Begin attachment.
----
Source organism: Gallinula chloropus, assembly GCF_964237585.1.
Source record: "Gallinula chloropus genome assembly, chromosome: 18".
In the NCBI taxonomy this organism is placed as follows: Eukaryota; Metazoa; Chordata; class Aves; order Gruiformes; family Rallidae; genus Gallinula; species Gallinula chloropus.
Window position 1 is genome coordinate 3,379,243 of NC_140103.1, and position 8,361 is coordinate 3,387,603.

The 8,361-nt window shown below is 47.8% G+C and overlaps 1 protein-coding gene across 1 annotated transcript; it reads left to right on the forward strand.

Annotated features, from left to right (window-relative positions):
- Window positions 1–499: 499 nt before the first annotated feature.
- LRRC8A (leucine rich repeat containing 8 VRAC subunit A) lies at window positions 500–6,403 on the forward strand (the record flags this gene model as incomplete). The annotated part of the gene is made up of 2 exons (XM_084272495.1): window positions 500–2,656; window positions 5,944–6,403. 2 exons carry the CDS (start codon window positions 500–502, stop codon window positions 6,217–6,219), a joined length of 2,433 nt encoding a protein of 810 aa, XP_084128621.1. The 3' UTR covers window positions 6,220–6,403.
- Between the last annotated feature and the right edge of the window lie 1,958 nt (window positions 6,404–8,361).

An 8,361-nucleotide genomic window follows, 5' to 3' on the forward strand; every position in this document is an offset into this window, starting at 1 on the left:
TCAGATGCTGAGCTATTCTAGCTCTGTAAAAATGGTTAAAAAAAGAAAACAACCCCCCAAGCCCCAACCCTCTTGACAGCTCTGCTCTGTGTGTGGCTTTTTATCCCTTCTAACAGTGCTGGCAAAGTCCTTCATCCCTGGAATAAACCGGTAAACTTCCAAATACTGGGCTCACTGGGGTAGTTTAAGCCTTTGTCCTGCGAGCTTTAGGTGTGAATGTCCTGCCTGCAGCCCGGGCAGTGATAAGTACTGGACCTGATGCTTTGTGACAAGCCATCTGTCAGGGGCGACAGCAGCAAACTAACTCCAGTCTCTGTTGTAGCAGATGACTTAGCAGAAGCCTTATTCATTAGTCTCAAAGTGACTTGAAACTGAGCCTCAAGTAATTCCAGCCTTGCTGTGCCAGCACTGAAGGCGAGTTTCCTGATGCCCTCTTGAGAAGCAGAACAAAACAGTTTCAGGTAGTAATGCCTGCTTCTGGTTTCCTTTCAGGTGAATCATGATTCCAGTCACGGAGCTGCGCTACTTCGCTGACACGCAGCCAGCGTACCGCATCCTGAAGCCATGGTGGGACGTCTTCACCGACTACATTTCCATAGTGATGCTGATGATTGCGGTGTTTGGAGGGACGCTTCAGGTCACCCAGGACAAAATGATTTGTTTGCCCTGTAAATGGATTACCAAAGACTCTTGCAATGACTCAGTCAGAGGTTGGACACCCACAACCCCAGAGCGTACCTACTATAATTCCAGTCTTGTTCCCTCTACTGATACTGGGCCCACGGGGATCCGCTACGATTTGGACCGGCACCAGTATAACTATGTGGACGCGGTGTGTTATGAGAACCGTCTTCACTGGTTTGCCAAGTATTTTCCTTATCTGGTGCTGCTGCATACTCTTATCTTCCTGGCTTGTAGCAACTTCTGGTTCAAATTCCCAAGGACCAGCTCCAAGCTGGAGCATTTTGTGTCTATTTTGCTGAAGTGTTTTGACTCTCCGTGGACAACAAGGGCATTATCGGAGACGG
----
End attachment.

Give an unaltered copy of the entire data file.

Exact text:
Source organism: Gallinula chloropus, assembly GCF_964237585.1.
Source record: "Gallinula chloropus genome assembly, chromosome: 18".
In the NCBI taxonomy this organism is placed as follows: Eukaryota; Metazoa; Chordata; class Aves; order Gruiformes; family Rallidae; genus Gallinula; species Gallinula chloropus.
Window position 1 is genome coordinate 3,379,243 of NC_140103.1, and position 8,361 is coordinate 3,387,603.

The 8,361-nt window shown below is 47.8% G+C and overlaps 1 protein-coding gene across 1 annotated transcript; it reads left to right on the forward strand.

Annotated features, from left to right (window-relative positions):
- Window positions 1–499: 499 nt before the first annotated feature.
- LRRC8A (leucine rich repeat containing 8 VRAC subunit A) lies at window positions 500–6,403 on the forward strand (the record flags this gene model as incomplete). The annotated part of the gene is made up of 2 exons (XM_084272495.1): window positions 500–2,656; window positions 5,944–6,403. 2 exons carry the CDS (start codon window positions 500–502, stop codon window positions 6,217–6,219), a joined length of 2,433 nt encoding a protein of 810 aa, XP_084128621.1. The 3' UTR covers window positions 6,220–6,403.
- Between the last annotated feature and the right edge of the window lie 1,958 nt (window positions 6,404–8,361).

An 8,361-nucleotide genomic window follows, 5' to 3' on the forward strand; every position in this document is an offset into this window, starting at 1 on the left:
TCAGATGCTGAGCTATTCTAGCTCTGTAAAAATGGTTAAAAAAAGAAAACAACCCCCCAAGCCCCAACCCTCTTGACAGCTCTGCTCTGTGTGTGGCTTTTTATCCCTTCTAACAGTGCTGGCAAAGTCCTTCATCCCTGGAATAAACCGGTAAACTTCCAAATACTGGGCTCACTGGGGTAGTTTAAGCCTTTGTCCTGCGAGCTTTAGGTGTGAATGTCCTGCCTGCAGCCCGGGCAGTGATAAGTACTGGACCTGATGCTTTGTGACAAGCCATCTGTCAGGGGCGACAGCAGCAAACTAACTCCAGTCTCTGTTGTAGCAGATGACTTAGCAGAAGCCTTATTCATTAGTCTCAAAGTGACTTGAAACTGAGCCTCAAGTAATTCCAGCCTTGCTGTGCCAGCACTGAAGGCGAGTTTCCTGATGCCCTCTTGAGAAGCAGAACAAAACAGTTTCAGGTAGTAATGCCTGCTTCTGGTTTCCTTTCAGGTGAATCATGATTCCAGTCACGGAGCTGCGCTACTTCGCTGACACGCAGCCAGCGTACCGCATCCTGAAGCCATGGTGGGACGTCTTCACCGACTACATTTCCATAGTGATGCTGATGATTGCGGTGTTTGGAGGGACGCTTCAGGTCACCCAGGACAAAATGATTTGTTTGCCCTGTAAATGGATTACCAAAGACTCTTGCAATGACTCAGTCAGAGGTTGGACACCCACAACCCCAGAGCGTACCTACTATAATTCCAGTCTTGTTCCCTCTACTGATACTGGGCCCACGGGGATCCGCTACGATTTGGACCGGCACCAGTATAACTATGTGGACGCGGTGTGTTATGAGAACCGTCTTCACTGGTTTGCCAAGTATTTTCCTTATCTGGTGCTGCTGCATACTCTTATCTTCCTGGCTTGTAGCAACTTCTGGTTCAAATTCCCAAGGACCAGCTCCAAGCTGGAGCATTTTGTGTCTATTTTGCTGAAGTGTTTTGACTCTCCGTGGACAACAAGGGCATTATCGGAGACGG